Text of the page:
The Indians, which Sutphin renamed the Falcons, played at the Elysium, billed as the largest indoor ice rink in the world. Yet it was ill suited to hosting hockey, so a new arena was built downtown. Originally part of the pitch to secure the Habs, it instead became the home of the Falcons, who had been absorbed into the newly formed AHL and renamed again, this time the Barons. The Cleveland Arena opened to a crowd of 6,000 fans for an exhibition against the New York Rangers on Nov. 17, 1937. A month later, a game against the Philadelphia Ramblers drew more than 10,000. Estimates before the season projected 148,000 fans would come watch the Barons. A total of 250,000 attended. A year later, the Barons won their first Calder Cup.

In 1942, the NHL offered membership to the Barons, but Sutphin declined, believing his team’s departure would spell the end for the AHL. A decade later, the team asked to join the NHL and was turned down. By then, the Cleveland Arena was sliding into disrepair and would’ve been the smallest rink in the NHL.

However, it remained a successful home for the Barons, who won nine Calder Cups in a 25-year span, behind talent like future Hall of Famer Johnny Bower, who acquired his nickname ‘China Wall’ during his nine seasons in net for the Barons.

“I knew some of the other players for the Barons, and they said, ‘It’s a great place. The fans are just great, and you won’t have any problems if you work hard,’ ” Bower said. “And I didn’t have any problems. When I was there, the fans were just as good there as they were in Toronto. I didn’t really want to leave Cleveland. I still love Cleveland.”


By the late ’60s, the Cleveland pro sports scene had changed dramatically, in large part because of Nick Mileti. Mileti, a local attorney, saw an opportunity for basketball to flourish in the city, so he bought the Cleveland Arena in 1968 and set about getting an NBA team – the Cavaliers, who started play two years later. Mileti also applied for an NHL expansion team in 1972 but was denied. He turned instead to the upstart WHA, which had formed that year and was looking for cities underserved by the NHL.

The WHA’s Crusaders and AHL’s Barons coexisted in Cleveland for a year before the Barons were exiled to Jacksonville where they lasted just one season before folding, an inglorious end to a proud franchise. In 1976, while the Crusaders limped along, holding their own on the ice but struggling to make payroll, a deal was reached in secret for the NHL’s Kansas City Scouts to relocate to Cleveland. The deal fell through, but another was struck to bring the Golden Seals to Cleveland. Mileti, reading the writing on the wall, merged the Crusaders with the Minnesota Fighting Saints. The team folded after just one season.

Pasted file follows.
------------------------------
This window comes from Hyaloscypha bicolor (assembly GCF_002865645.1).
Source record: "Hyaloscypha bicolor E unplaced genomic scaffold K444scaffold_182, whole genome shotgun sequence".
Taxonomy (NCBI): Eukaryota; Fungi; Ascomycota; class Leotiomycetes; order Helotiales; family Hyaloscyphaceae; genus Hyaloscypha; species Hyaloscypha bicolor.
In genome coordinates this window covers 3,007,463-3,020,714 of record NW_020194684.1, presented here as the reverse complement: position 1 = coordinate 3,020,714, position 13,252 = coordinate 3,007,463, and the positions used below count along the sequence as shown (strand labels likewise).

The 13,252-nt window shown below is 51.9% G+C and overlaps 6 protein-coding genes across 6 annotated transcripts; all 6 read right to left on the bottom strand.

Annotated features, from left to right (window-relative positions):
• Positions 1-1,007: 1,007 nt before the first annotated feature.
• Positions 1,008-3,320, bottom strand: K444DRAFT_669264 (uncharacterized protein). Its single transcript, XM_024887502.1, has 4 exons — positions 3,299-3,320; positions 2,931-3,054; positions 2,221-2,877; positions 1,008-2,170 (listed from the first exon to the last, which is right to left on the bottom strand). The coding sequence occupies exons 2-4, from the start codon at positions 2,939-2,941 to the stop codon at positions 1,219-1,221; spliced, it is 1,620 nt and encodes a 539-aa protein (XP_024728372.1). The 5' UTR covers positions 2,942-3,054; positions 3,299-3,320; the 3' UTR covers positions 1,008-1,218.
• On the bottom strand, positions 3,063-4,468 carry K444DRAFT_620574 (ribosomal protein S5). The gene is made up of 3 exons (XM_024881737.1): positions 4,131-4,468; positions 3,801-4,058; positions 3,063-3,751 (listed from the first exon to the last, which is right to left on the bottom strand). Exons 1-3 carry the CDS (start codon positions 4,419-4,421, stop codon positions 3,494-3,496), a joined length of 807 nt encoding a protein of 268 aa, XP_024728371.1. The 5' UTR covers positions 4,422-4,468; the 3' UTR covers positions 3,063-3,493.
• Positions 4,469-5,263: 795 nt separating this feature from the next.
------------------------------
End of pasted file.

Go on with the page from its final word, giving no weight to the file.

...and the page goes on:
The return of the Barons – this time as an NHL team – was announced just three months before the start of the 1976-77 season in October. The team had to scramble to coordinate its schedule with the Cavaliers, who were now playing at Richfield Coliseum, a new arena built by Mileti that the Barons would share with the city���s NBA team.

“People were kind of lukewarm about it,” said Cleveland sports historian Scott Longert. “It happened all of sudden, like ‘Hey, here’s a hockey team!’ ”

Attendance was a problem almost immediately. By January, Swig started talking publicly about the franchise moving or folding. A month later, the team nearly failed to make payroll, to the point where the players threatened to strike. Swig eventually sold out to minority owner George Gund, but the Barons’ attendance problems continued.

“I couldn’t even give tickets away,” said Al MacAdam, a former Barons player and captain. “I asked my mailman if he wanted tickets, and he said, ‘I’ve got bowling tonight.’ ”

After the 1977-78 season, the Barons merged with the Minnesota North Stars, spelling the end of Cleveland hockey for another 14 years until the Lumberjacks of the IHL arrived. Since then, the city has been home to a variety of teams, all playing at the Quicken Loans Arena, home of the Cavaliers, who share it with the Monsters, renamed the Cleveland Monsters for the 2016-17 season.

“They’ve got fans and they’re really loyal, but they’d have to make a big jump to get an NHL team,” Longert said. “The level it is now is probably where it’s going to stay. The opportunity was missed.”